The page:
Happy Thanksgiving!

Happy Thanksgiving To You and Your Family
May your stuffing be tasty
May your turkey be plump,
May your potatoes and gravy
Have never a lump.
May your yams be delicious
And your pies take the prize,
And may your Thanksgiving dinner
Stay off your thighs!

Happy Thanksgiving Everyone!

Some of our family will be here until Saturday, including our little two-year-old, Caden! We'll have a lot of fun being entertained by him!

I hope to start Christmas decorating Sunday! See you soon!


More Thanksgiving Decor

I found this Indian maiden at Hobby Lobby a year or so ago. I was disappointed that there wasn't an Indian scout to go with her, but I bought her anyway because she was half price, which made her $6.00

She is displayed on the hall tree in our foyer.

I usually don't like, or buy, figurines without faces, but I made an exception with her. I don't know why I have never liked faceless figures. Some people like them because they can use their imagination about how they look. How do you feel about this?

Thank you for your interest, it is very appreciated. Please leave a comment, and please do return soon!



Show and Tell

Time for Kelli's Show and Tell.

I've been participating in Kelli's Giving Thanks all week and will continue to show my Thanksgiving decorations. Today I'm sharing my Pilgrim collection. Go here to Kelli's for more Show and Tell.

I found this cute little Pilgrim rag doll at TJ Maxx this year. He was only $6.99 so I had to buy him! There wasn't a lady pilgrim to go with him.
He sits on the small curio cabinet with the cornucopia and ceramic turkey.
The two little Pilgrims above are flat on the back, they sit on a ledge in our house. I think I found them at a craft show.

You can see how tiny the two little Pilgrims above are. I don't remember where I found these, I've had them a long time. They also sit on the narrow ledge.

These little Pilgrims are salt and pepper shakers. The hot pad is in the back. A grocery store here sells these every year. I haven't been there this year to see if they have anything new this year.
A close-up of them. Last year they had an animated TV commercial with these little cuties.

Here's a craft that would be easy to make. It's a Pilgrim hat made from the craft foam. I think it could also be used around a flower pot, or another round container.

Here's the backside of the hat, with elastic attached. I bought this hat, and the turkey hat I shared on Thursday, for my two-year-old grandson, Caden, who is coming for Thanksgiving! I hope he will let us take a picture of him wearing the hats!

You are invited to see the last four days of my Thanksgiving posts, just keep scrolling down. Tomorrow I will share my Thanksgiving Indian, please come back to see her!



Giving Thanks - Thursday

Go here to Kelli's for more Thanksgiving fun. Today I'm sharing turkeys I use in my decor. Also at the bottom I am sharing three turkey crafts you can make.

I bought the turkey, above, at Hobby Lobby last year. This year I added the Give Thanks sign also from Hobby. (See below:)

The "Give Thanks" is fashioned from metal.

The large wicker basket turkey is filled with silk florals. I made this years ago and display it every Thanksgiving.
A close-up of the wicker turkey.

The wicker turkey above is smaller and is filled with purple toned silk florals.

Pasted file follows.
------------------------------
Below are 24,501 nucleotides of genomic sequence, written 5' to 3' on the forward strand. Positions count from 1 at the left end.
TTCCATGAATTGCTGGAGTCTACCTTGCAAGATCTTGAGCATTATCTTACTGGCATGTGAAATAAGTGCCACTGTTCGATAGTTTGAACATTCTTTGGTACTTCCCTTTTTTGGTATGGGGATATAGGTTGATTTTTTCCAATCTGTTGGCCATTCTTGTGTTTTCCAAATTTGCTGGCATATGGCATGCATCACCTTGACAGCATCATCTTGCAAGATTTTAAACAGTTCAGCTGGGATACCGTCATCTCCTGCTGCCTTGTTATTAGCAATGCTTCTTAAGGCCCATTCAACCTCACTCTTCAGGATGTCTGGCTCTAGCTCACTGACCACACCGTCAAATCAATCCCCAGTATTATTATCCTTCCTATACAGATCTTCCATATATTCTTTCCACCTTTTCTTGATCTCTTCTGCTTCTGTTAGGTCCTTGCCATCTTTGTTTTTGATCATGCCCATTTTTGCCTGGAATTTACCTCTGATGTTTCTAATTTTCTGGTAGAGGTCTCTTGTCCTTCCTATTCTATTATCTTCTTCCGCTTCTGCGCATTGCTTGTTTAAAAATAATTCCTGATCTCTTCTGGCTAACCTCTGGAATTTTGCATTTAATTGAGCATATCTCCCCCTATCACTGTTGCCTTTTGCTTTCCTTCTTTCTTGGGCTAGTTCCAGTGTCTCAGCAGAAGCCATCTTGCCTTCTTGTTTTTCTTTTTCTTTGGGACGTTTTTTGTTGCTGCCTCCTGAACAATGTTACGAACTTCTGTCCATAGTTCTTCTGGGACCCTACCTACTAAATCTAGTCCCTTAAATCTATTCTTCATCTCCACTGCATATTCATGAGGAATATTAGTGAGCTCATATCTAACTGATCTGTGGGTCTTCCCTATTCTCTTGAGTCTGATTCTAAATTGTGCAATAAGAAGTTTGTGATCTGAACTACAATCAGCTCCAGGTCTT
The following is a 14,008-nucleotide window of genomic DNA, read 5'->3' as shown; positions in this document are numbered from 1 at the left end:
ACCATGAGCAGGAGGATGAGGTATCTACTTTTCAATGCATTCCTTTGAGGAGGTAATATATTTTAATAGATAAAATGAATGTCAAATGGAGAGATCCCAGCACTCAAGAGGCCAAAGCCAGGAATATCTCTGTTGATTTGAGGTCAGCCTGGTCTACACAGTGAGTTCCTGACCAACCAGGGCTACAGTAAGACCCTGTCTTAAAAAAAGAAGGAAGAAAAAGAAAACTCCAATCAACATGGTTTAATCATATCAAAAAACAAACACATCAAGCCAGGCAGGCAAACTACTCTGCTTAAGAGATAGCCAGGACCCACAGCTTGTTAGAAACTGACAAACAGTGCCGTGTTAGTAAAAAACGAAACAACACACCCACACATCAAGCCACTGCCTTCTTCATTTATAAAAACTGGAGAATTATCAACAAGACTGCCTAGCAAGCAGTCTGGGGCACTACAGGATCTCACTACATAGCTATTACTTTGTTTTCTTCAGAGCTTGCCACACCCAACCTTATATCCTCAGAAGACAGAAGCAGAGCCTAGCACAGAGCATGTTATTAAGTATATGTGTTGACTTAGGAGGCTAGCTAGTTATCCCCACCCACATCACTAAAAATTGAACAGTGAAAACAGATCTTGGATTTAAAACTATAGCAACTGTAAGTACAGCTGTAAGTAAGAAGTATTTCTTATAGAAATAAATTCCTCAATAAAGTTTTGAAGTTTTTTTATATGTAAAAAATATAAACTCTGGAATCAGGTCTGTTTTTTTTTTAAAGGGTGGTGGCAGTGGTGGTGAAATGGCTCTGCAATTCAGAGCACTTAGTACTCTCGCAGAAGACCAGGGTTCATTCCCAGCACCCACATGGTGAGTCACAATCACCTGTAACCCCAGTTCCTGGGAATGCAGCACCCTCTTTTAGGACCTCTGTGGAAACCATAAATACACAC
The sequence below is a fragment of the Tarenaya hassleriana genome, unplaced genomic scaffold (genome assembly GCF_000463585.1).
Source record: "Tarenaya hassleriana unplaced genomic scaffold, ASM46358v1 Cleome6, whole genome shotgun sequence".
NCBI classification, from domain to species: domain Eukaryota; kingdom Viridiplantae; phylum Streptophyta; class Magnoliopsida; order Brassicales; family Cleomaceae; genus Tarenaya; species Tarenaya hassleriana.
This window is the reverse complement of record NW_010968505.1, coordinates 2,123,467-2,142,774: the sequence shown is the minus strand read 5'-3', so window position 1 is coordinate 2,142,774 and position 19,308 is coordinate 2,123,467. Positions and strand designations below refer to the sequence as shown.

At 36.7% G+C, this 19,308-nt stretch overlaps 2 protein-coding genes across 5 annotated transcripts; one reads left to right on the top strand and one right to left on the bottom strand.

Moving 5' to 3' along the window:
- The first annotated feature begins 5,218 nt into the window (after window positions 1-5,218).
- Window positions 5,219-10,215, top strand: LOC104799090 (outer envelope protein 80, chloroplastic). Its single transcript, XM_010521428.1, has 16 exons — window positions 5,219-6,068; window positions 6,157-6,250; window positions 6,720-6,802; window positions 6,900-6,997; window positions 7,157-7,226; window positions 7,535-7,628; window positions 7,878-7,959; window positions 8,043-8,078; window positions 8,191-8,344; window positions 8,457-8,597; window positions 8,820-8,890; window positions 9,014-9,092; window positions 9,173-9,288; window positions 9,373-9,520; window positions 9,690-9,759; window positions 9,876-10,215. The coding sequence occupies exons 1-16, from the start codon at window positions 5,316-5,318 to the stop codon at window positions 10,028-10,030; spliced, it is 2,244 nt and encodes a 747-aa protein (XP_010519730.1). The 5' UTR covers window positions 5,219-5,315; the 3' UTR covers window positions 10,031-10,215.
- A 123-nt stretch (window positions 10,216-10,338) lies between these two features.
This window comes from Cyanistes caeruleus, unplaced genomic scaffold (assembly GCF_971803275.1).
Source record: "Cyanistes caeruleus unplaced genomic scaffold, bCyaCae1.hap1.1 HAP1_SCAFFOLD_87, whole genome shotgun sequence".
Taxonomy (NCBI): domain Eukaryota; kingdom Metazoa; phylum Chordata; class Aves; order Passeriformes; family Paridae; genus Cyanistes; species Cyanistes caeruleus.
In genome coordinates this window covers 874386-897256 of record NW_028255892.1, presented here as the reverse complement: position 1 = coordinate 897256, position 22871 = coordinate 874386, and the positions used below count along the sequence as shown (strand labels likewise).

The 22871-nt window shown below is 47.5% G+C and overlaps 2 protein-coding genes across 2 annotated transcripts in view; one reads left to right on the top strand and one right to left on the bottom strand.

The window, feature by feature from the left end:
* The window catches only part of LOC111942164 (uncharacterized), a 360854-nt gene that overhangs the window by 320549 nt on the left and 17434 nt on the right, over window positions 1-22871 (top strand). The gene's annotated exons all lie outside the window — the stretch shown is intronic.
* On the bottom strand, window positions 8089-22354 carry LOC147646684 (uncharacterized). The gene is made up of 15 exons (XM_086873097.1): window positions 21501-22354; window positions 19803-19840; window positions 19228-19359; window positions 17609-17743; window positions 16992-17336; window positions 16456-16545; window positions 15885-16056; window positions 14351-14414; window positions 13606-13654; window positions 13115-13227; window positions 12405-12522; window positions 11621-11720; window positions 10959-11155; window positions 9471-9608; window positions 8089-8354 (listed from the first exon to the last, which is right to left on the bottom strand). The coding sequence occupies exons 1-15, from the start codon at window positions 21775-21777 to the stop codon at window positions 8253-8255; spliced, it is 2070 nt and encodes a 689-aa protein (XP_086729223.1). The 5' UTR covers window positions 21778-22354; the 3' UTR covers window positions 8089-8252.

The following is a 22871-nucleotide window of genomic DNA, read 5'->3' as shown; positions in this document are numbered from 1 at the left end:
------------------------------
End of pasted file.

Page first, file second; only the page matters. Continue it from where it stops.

A close-up of the smaller wicker turkey. Notice they both have lace bibs with ribbon bows and pearls!

The turkey above is made from a mushroom.

A small turkey tea pot.

Three Turkeys

On the night before Thanksgiving

When I had gone to bed

I heard three turkey gobblers

And this is what they said.

The first turkey said I think I'll find a tree

And hide up in the branchesWhere no one will see.

The second turkey said I think that I will go

And hide behind the haystack

Where no one will know

The third turkey said I think it would be fun

To hide the farmer's hatchet

And run, run, run, run.

Then on Thanksgiving morning

When the farmer came around

Those three turkey gobblers

were nowhere to be found!

Author Unknown

Thank you for your interest, I hope you enjoyed meeting my turkeys! Tomorrow I will show more Thanksgiving home decor (Indians and Pilgrims.) Also see the turkey crafts below!


Turkey Crafts

My grandson made me this silk leaf turkey pin many years ago. I still wear it! I think it would be easy to make: supplies: silk leaf, popsickle stick, brown pipe cleaner, wobble eyes, paint, pin back.

Glue a pin to the back of the leaf after it is decorated.

I bought this cute little flower pot turkey at a craft show. Some of you crafty people could probably man one like him, using wood cutouts with the mini flower pot.

I'm showing this side for you to see how the round circle is glued inside the flower pot.

I bought this turkey hat for my grandson, Caden, age 2. He is coming for Thanksgiving. I hope he will wear it long enough to take a picture! I bought it at Target for a dollar. It is made of foam cutouts, I think it would be easy to make. Below, see the back side with elastic band attached.

Happy crafting!!

Giving Thanks - Wednesday

For Wednesday's Giving Thanks I am sharing my Cornucopia's. Go here to Kelli's for more.

This is my favorite cornucopia, it is white ceramic. I found it at a thrift shop many years ago. I filled it with faux magnolias and gold fruit.

Another ceramic cornucopia that I found at the same thrift store. This one is filled with silk fall flowers and leaves. Each Thanksgiving I display the cornucopias in different places.

The horn of plenty, or the "cornucopia," is a familiar Thanksgiving symbol. It is a symbol of earth's bounty, and reminds us how much of our food comes from the earth. It is said that the Indians would hollow out large gords to carry their fruits and vegetables.

One year the white cornucopia was displayed on my hall tree in the foyer.